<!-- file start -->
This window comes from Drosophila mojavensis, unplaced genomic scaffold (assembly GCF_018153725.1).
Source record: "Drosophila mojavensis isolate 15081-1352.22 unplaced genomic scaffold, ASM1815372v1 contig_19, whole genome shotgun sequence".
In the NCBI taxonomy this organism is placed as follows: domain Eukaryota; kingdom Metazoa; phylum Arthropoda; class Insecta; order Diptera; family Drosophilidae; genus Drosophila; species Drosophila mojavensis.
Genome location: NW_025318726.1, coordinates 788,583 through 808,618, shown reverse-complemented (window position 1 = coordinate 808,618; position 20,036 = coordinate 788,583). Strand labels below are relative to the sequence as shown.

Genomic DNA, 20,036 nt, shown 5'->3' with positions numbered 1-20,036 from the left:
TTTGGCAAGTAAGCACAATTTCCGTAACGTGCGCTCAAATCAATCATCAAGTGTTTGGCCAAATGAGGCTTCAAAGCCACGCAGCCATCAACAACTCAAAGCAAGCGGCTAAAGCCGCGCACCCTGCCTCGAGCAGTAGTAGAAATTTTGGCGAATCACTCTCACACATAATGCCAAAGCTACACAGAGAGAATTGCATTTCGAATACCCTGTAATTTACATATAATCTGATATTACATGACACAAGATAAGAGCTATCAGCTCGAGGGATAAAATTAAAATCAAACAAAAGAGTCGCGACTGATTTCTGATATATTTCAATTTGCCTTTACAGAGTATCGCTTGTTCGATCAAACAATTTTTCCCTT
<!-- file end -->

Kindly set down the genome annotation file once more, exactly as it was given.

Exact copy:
This window comes from Drosophila mojavensis, unplaced genomic scaffold (assembly GCF_018153725.1).
Source record: "Drosophila mojavensis isolate 15081-1352.22 unplaced genomic scaffold, ASM1815372v1 contig_19, whole genome shotgun sequence".
In the NCBI taxonomy this organism is placed as follows: domain Eukaryota; kingdom Metazoa; phylum Arthropoda; class Insecta; order Diptera; family Drosophilidae; genus Drosophila; species Drosophila mojavensis.
Genome location: NW_025318726.1, coordinates 788,583 through 808,618, shown reverse-complemented (window position 1 = coordinate 808,618; position 20,036 = coordinate 788,583). Strand labels below are relative to the sequence as shown.

Genomic DNA, 20,036 nt, shown 5'->3' with positions numbered 1-20,036 from the left:
TTTGGCAAGTAAGCACAATTTCCGTAACGTGCGCTCAAATCAATCATCAAGTGTTTGGCCAAATGAGGCTTCAAAGCCACGCAGCCATCAACAACTCAAAGCAAGCGGCTAAAGCCGCGCACCCTGCCTCGAGCAGTAGTAGAAATTTTGGCGAATCACTCTCACACATAATGCCAAAGCTACACAGAGAGAATTGCATTTCGAATACCCTGTAATTTACATATAATCTGATATTACATGACACAAGATAAGAGCTATCAGCTCGAGGGATAAAATTAAAATCAAACAAAAGAGTCGCGACTGATTTCTGATATATTTCAATTTGCCTTTACAGAGTATCGCTTGTTCGATCAAACAATTTTTCCCTT